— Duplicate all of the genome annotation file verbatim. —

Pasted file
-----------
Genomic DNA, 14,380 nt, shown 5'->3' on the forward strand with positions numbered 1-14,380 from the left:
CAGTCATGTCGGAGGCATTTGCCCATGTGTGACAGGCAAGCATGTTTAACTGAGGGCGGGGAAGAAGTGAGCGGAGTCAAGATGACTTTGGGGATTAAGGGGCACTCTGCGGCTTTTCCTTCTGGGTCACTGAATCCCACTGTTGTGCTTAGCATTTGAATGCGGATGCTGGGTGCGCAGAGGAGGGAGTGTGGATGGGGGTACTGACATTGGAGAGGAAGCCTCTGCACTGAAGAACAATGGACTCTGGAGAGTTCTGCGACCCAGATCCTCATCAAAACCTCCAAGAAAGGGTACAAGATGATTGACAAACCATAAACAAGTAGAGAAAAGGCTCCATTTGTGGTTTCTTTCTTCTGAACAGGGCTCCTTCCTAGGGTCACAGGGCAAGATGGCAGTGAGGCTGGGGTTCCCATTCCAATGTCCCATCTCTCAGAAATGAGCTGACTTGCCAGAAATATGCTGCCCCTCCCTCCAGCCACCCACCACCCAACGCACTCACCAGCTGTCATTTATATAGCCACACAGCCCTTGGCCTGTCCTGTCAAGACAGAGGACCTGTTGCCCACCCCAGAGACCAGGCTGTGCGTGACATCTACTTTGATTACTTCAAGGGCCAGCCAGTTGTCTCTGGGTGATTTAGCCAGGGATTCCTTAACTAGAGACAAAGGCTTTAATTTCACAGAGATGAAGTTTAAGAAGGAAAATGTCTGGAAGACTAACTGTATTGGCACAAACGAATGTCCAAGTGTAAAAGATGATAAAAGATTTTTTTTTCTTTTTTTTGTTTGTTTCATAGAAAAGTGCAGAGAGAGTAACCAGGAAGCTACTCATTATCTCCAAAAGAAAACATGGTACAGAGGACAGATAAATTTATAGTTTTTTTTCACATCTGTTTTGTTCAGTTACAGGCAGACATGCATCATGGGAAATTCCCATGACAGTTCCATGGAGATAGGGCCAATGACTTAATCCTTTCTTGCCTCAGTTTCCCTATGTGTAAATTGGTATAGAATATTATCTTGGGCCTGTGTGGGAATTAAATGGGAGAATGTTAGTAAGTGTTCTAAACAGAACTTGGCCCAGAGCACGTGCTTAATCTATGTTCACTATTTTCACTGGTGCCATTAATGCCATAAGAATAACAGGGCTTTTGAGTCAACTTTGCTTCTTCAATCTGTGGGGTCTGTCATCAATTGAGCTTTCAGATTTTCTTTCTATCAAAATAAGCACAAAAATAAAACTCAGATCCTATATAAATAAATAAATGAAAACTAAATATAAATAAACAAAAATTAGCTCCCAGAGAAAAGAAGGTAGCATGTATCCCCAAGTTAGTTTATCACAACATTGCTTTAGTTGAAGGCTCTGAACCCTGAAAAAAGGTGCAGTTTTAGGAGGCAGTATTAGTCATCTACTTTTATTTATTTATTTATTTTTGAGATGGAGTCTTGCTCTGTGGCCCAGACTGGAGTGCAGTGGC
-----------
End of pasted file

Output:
Genomic DNA, 14,380 nt, shown 5'->3' on the forward strand with positions numbered 1-14,380 from the left:
CAGTCATGTCGGAGGCATTTGCCCATGTGTGACAGGCAAGCATGTTTAACTGAGGGCGGGGAAGAAGTGAGCGGAGTCAAGATGACTTTGGGGATTAAGGGGCACTCTGCGGCTTTTCCTTCTGGGTCACTGAATCCCACTGTTGTGCTTAGCATTTGAATGCGGATGCTGGGTGCGCAGAGGAGGGAGTGTGGATGGGGGTACTGACATTGGAGAGGAAGCCTCTGCACTGAAGAACAATGGACTCTGGAGAGTTCTGCGACCCAGATCCTCATCAAAACCTCCAAGAAAGGGTACAAGATGATTGACAAACCATAAACAAGTAGAGAAAAGGCTCCATTTGTGGTTTCTTTCTTCTGAACAGGGCTCCTTCCTAGGGTCACAGGGCAAGATGGCAGTGAGGCTGGGGTTCCCATTCCAATGTCCCATCTCTCAGAAATGAGCTGACTTGCCAGAAATATGCTGCCCCTCCCTCCAGCCACCCACCACCCAACGCACTCACCAGCTGTCATTTATATAGCCACACAGCCCTTGGCCTGTCCTGTCAAGACAGAGGACCTGTTGCCCACCCCAGAGACCAGGCTGTGCGTGACATCTACTTTGATTACTTCAAGGGCCAGCCAGTTGTCTCTGGGTGATTTAGCCAGGGATTCCTTAACTAGAGACAAAGGCTTTAATTTCACAGAGATGAAGTTTAAGAAGGAAAATGTCTGGAAGACTAACTGTATTGGCACAAACGAATGTCCAAGTGTAAAAGATGATAAAAGATTTTTTTTTCTTTTTTTTGTTTGTTTCATAGAAAAGTGCAGAGAGAGTAACCAGGAAGCTACTCATTATCTCCAAAAGAAAACATGGTACAGAGGACAGATAAATTTATAGTTTTTTTTCACATCTGTTTTGTTCAGTTACAGGCAGACATGCATCATGGGAAATTCCCATGACAGTTCCATGGAGATAGGGCCAATGACTTAATCCTTTCTTGCCTCAGTTTCCCTATGTGTAAATTGGTATAGAATATTATCTTGGGCCTGTGTGGGAATTAAATGGGAGAATGTTAGTAAGTGTTCTAAACAGAACTTGGCCCAGAGCACGTGCTTAATCTATGTTCACTATTTTCACTGGTGCCATTAATGCCATAAGAATAACAGGGCTTTTGAGTCAACTTTGCTTCTTCAATCTGTGGGGTCTGTCATCAATTGAGCTTTCAGATTTTCTTTCTATCAAAATAAGCACAAAAATAAAACTCAGATCCTATATAAATAAATAAATGAAAACTAAATATAAATAAACAAAAATTAGCTCCCAGAGAAAAGAAGGTAGCATGTATCCCCAAGTTAGTTTATCACAACATTGCTTTAGTTGAAGGCTCTGAACCCTGAAAAAAGGTGCAGTTTTAGGAGGCAGTATTAGTCATCTACTTTTATTTATTTATTTATTTTTGAGATGGAGTCTTGCTCTGTGGCCCAGACTGGAGTGCAGTGGC